Calculations thrilled him. He started trying to find the shortest possible routes to solve mathematical problems. He used to spend hours solving mathematical puzzles and problems. In 1927 he won the Wrangler R. P. Paranjpe Mathematical Prize for an original piece of work in mathematics. In 1929 he took his B.Sc. from the Fergusson College in Pune and became a school teacher.
Kaprekar constant:
It is the number 6174. To see how it is constant, take any four digit number in which not all digits are alike. Arrange the digits in descending order and reverse them to make a new number. If this process is repeated with the remainders, eventually, say, in eight steps or more, the constant 6174 is arrived at and this number then itself.

Two Hindu boys shot in Pakistan’s Sindh province over blasphemy allegations


Two Hindu boys shot in Pakistan’s Sindh province over blasphemy allegations. One of the victims, 17-year-old Dewan Sateesh Kumar, succumbed to his injuries while his friend Avinash is in a critical condition, media reports said.

Two Hindu teenagers were shot in Pakistan’s Sindh province over allegations of Quran desecration today (July 27) while another was arrested for blasphemy. One of the victims, 17-year-old Dewan Sateesh Kumar, succumbed to his injuries while his friend Avinash is in a critical condition, Dawn reported.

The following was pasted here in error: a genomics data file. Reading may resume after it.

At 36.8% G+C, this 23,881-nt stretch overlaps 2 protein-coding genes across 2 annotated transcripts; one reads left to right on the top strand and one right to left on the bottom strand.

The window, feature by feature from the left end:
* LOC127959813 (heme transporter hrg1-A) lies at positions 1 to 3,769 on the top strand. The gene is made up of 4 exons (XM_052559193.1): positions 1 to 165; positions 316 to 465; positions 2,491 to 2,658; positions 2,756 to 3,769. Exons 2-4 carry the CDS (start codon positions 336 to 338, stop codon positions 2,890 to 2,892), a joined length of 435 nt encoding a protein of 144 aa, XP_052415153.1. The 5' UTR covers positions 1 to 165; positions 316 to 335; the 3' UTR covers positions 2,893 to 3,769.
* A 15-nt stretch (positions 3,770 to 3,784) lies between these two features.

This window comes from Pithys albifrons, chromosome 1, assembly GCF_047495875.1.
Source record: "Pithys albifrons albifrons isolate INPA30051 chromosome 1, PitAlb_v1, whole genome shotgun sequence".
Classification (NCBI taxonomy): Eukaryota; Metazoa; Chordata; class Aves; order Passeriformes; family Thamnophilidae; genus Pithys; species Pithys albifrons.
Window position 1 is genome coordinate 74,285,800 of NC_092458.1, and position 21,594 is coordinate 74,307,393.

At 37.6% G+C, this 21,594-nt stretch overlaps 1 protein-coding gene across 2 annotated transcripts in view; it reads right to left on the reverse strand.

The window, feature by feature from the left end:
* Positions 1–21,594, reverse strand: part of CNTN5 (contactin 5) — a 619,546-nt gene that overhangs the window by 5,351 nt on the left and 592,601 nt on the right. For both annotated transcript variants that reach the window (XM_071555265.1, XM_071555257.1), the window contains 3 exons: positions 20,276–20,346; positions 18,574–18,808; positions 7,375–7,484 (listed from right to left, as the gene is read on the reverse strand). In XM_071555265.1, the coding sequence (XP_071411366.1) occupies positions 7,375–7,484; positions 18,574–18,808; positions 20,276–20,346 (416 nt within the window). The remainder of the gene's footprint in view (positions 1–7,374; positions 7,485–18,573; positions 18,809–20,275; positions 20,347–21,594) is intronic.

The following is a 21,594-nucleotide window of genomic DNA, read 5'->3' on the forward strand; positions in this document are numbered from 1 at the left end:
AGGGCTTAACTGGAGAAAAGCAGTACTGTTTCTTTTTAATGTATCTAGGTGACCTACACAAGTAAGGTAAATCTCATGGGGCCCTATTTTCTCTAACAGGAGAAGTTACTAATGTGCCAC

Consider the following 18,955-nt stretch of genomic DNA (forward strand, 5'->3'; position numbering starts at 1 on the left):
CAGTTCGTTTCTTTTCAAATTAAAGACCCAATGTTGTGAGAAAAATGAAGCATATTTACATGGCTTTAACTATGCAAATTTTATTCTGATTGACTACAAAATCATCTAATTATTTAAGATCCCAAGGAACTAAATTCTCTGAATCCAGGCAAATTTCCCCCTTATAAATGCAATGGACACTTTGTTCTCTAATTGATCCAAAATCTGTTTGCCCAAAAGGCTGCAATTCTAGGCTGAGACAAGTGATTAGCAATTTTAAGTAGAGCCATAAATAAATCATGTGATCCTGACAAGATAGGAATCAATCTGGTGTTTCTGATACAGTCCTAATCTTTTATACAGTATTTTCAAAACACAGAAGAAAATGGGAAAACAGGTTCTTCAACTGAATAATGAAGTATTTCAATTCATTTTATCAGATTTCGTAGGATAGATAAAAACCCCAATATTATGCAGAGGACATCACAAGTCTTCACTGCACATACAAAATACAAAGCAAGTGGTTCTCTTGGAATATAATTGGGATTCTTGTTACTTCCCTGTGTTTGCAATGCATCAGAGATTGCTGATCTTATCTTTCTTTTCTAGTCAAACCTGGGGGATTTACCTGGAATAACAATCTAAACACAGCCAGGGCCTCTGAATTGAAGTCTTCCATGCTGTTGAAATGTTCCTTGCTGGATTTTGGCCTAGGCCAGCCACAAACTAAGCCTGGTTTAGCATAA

The incident comes a day after a Hindu man was arrested over blasphemy charges in Ghotki area of the province, which shares its border with India. According to reports in the Pakistani media, one Amar Lal was arrested and booked for blashphemy after massive protests by Muslims in Ghotki. “A Hindu man was arrested for allegedly desecrating Holy Quran following massive protests and shutdown by Muslim community in Ghotki District of Sindh,” a report in the Dawn stated.

Communal tension in Sindh 

Tension prevails in Sindh following the arrest of Amar Lal. Police claims Amar is suffering from psychotic disorder. Shops remained shut and other daily activities remained affected in response to a shutdown called by Muslims in Ghotki. Several protesters blocked the national highway passing through the town causing a huge traffic jam. Shops owned by Hindus also remained shut. Sindh was in news recently when Hindus in the region had raised objections over the sale of shoes with ‘Om’ inscriptions. Hindus had staged massive protests in the region over reports of sale of such footwear.

Blasphemy Law

Section 295 (B) of the Pakistan Penal Code deals with blasphemy under which over 1,300 people have been accused of blasphemy from 1987 to 2014. The vast majority of the accusations were lodged for desecration of the Quran.